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Recently, while preparing for our Alpha launch, I ran across a very strange issue that took the better part of a day to debug. I thought it would be a great idea to share my findings here so that others might benefit from my tribulations.

First, a little background… At Preset (my company), we are building a web app, along with a pile of infrastructure that’s all run on top of Kubernetes (EKS) which is in turn managed by Helm. In order to deploy things in response to end users’ requests, we are reaching out to Tiller (https://helm.sh/docs/glossary/#tiller) directly via its API using a pretty sweet lib (https://pypi.org/project/pyhelm/). Under the covers, Tiller communicates over GRPC. GRPC libs tend to be async in nature, however Python typically doesn’t. Fortunately (or unfortunately), there are libraries and even web servers, that can help with that! We are running Gunicorn+gevent in order to handle requests in an async way and yet still retain synchronous semantics. …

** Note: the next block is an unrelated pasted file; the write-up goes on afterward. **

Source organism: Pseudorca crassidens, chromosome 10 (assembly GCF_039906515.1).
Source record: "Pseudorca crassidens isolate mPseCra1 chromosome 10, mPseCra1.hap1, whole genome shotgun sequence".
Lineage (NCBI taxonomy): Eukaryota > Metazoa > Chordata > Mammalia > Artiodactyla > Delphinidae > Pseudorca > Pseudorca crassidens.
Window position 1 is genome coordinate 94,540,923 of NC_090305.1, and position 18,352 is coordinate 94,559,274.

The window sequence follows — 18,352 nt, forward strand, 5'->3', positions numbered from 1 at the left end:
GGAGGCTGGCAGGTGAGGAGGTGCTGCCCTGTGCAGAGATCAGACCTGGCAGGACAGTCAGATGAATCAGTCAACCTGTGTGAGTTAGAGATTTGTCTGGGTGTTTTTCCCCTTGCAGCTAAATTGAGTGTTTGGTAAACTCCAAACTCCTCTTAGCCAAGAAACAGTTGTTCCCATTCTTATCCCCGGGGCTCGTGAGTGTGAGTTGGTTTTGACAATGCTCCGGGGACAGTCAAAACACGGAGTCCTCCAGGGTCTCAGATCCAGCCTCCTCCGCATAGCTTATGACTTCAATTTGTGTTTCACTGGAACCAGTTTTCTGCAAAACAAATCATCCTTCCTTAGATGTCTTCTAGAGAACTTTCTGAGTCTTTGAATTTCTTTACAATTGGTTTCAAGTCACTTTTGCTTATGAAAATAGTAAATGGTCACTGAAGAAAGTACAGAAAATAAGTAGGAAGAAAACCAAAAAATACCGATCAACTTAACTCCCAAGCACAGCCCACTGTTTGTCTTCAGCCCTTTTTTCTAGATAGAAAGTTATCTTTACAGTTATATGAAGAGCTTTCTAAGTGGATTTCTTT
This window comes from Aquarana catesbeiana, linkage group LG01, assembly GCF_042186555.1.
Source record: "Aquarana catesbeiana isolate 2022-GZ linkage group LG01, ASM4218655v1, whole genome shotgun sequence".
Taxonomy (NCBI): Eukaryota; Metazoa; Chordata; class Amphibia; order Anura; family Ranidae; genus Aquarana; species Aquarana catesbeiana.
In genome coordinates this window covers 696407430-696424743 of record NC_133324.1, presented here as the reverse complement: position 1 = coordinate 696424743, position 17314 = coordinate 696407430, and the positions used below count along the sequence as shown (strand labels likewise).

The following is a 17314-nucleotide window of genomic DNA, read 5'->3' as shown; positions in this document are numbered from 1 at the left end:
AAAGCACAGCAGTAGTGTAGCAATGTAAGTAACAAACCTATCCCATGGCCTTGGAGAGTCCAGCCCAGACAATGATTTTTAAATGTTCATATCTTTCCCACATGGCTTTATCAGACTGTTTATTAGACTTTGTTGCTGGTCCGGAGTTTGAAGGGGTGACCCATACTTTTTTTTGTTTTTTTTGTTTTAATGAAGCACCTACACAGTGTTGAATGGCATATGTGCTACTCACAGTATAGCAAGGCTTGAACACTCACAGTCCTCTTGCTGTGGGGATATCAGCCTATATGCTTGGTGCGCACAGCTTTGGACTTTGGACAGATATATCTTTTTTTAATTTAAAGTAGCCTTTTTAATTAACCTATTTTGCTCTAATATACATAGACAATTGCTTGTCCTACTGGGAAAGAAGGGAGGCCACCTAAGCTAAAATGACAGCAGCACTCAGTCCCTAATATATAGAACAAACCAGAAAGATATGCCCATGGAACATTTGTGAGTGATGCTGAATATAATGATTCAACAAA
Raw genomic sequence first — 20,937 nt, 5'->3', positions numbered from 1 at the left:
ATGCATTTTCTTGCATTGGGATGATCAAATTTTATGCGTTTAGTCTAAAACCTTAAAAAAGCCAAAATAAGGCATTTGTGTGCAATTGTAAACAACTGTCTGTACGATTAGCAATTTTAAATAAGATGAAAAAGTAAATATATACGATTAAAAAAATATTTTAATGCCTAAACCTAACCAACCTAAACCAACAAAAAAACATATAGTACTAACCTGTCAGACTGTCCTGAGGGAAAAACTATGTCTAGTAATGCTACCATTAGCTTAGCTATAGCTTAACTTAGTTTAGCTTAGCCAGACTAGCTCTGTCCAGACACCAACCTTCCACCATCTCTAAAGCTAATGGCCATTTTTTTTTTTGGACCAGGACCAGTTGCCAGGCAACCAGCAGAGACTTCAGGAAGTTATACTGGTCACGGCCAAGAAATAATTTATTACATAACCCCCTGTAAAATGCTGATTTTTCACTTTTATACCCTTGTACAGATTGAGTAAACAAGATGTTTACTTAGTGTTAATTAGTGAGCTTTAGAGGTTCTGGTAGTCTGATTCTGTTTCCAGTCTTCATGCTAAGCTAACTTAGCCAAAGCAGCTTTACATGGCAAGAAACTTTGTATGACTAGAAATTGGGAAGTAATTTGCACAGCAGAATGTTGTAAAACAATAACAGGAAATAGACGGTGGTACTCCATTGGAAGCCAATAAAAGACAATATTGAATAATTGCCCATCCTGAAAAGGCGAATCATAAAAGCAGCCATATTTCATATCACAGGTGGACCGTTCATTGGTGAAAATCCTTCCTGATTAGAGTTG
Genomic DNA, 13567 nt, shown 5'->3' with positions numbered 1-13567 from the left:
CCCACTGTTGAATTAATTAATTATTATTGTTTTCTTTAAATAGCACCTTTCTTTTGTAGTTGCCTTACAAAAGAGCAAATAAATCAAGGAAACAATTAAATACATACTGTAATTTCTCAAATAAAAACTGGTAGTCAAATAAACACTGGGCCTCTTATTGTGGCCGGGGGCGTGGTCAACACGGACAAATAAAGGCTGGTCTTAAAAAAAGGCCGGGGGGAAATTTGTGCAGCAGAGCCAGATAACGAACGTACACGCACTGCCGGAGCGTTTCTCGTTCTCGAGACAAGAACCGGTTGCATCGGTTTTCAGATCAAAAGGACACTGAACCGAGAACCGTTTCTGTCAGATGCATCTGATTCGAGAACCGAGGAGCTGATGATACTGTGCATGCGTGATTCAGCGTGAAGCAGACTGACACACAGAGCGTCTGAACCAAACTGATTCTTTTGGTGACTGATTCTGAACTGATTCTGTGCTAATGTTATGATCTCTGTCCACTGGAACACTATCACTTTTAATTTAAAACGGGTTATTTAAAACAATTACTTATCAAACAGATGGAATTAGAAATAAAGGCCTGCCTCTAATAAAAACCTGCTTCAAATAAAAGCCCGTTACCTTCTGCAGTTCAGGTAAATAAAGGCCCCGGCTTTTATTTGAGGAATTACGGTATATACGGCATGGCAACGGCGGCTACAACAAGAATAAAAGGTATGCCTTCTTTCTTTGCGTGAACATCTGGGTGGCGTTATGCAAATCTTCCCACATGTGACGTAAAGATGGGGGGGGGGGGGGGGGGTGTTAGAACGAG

Imagine you’re a Spring developer working for company X on a micro-service based platform with services written in Java/Spring Boot and deployed using Kubernetes (Docker). Your various services communicate with one another using JSON over HTTP, making things simple. You assume that all inter-process communication happens over your “trusted” network (think private datacenter or AWS VPC, etc.) and therefore doesn’t need any sort of transport level security.

Now imagine that your company hires a new information security lead who gets to work on his first day auditing your beloved platform — including your method for dealing with transport security, or lack thereof. After doing a quick review, he adds a requirement for you to add TLS for all inter-service transport in your datacenter, citing the fact that data needs to be protected in motion, as well as at rest in order to adhere to standard security best practices. …

Craig Rueda

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